But many teachers' unions and some education observers accuse the recruits of merely padding their resume and then fleeing the classroom at the expiration of their two-year commitment. That has prompted some critics to dub the program "teach for a while." They contend that the recruits lack proper training because most have not gone through traditional teacher training programs in college, instead receiving just five intensive weeks of summer training.
In Detroit, the teachers' union is trying to block an effort by some education advocacy groups to revive that city's Teach for America program after it shut down about five years ago amid municipal budget cuts, shrinking school enrollment, and fierce union opposition.
"We don't need educational mercenaries," said Keith Johnson, the union's president. "We don't feel people can ride in on their white horses and for two years share the virtue of their knowledge as a pit stop on their way to becoming corporate executives. Some don't last their first year."
In spite of teacher layoffs sweeping across the country, the program expects to fill a slightly higher number of slots in the fall, including its first positions in Cambridge and Chelsea. Union officials in those two cities could not be reached for comment.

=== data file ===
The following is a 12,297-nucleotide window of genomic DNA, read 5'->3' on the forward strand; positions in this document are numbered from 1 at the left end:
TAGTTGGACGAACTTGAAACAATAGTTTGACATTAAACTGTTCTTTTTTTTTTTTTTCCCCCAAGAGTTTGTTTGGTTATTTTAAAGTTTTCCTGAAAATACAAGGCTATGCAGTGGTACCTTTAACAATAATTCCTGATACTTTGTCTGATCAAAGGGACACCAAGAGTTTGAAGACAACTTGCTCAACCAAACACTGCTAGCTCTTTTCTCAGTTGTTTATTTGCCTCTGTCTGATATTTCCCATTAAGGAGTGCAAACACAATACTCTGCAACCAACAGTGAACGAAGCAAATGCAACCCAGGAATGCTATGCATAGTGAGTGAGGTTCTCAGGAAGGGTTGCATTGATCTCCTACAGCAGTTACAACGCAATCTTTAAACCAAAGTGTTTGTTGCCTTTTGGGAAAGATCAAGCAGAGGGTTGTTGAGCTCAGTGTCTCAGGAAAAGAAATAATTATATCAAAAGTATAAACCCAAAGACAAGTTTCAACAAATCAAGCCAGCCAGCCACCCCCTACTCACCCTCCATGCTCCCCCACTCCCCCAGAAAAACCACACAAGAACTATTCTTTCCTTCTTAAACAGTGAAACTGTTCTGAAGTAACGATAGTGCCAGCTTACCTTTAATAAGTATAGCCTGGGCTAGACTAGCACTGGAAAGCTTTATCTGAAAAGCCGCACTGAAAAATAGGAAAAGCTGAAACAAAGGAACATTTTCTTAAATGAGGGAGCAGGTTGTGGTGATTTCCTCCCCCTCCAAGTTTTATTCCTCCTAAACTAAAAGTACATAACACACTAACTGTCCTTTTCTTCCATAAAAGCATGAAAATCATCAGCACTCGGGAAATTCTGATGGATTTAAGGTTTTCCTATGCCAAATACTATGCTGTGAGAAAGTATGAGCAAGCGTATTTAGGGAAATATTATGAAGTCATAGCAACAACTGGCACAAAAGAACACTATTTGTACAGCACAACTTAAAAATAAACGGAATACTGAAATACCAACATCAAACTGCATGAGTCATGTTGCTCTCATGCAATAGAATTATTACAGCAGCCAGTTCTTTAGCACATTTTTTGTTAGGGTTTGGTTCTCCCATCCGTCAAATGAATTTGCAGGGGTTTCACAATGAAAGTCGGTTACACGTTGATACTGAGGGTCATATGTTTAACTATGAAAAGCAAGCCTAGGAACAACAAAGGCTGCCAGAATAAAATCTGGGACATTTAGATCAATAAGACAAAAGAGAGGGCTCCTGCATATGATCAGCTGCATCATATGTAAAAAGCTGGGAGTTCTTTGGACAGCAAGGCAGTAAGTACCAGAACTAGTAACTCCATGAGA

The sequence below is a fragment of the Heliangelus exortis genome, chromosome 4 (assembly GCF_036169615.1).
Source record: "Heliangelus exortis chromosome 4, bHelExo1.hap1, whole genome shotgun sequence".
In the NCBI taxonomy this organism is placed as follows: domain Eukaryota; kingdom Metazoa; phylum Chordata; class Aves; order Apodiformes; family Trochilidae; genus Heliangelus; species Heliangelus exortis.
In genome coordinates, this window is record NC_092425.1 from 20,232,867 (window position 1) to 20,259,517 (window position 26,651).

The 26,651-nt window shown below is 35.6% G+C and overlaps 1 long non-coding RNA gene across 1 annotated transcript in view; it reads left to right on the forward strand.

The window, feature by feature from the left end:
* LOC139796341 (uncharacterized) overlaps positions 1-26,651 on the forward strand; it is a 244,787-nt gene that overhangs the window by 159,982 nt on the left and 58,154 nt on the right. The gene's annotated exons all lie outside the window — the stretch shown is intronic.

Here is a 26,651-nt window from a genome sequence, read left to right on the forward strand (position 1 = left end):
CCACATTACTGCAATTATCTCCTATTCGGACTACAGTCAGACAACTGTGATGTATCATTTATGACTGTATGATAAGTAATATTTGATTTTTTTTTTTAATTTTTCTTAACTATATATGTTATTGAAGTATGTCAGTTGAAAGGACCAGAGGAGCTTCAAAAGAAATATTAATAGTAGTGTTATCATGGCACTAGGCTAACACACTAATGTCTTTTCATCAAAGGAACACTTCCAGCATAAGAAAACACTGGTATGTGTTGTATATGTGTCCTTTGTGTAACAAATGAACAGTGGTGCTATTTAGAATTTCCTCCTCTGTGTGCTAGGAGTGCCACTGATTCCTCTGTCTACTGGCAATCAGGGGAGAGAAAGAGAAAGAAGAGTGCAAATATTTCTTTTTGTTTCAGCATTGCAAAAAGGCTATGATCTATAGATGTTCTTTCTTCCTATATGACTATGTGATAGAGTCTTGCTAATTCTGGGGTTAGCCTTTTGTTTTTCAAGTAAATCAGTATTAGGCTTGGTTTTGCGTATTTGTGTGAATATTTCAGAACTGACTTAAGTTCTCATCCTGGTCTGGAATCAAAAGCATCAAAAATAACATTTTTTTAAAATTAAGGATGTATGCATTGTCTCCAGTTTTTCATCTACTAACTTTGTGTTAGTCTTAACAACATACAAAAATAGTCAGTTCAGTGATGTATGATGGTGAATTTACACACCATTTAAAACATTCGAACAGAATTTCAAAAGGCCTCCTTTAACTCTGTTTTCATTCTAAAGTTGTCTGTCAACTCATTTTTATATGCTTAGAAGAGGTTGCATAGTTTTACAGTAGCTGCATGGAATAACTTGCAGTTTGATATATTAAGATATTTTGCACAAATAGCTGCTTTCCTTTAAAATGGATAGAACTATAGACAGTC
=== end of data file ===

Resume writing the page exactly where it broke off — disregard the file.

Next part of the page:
Many school districts find the program extremely helpful in recruiting teachers for hard-to-fill areas - such as math, science, special education, and English as a second language instruction - or tough classroom assignments at low-performing schools, where students with a host of needs can create educational and disciplinary challenges.
In an Urban Institute study that examined North Carolina high schools between 2000 and 2007, Teach for America recruits were found to be more effective than teachers from traditional teacher training schools in boosting student achievement. The report, released this month, attributed some success to the strong academic credentials of the recruits, but acknowledged that many of the recruits teach for only a few years.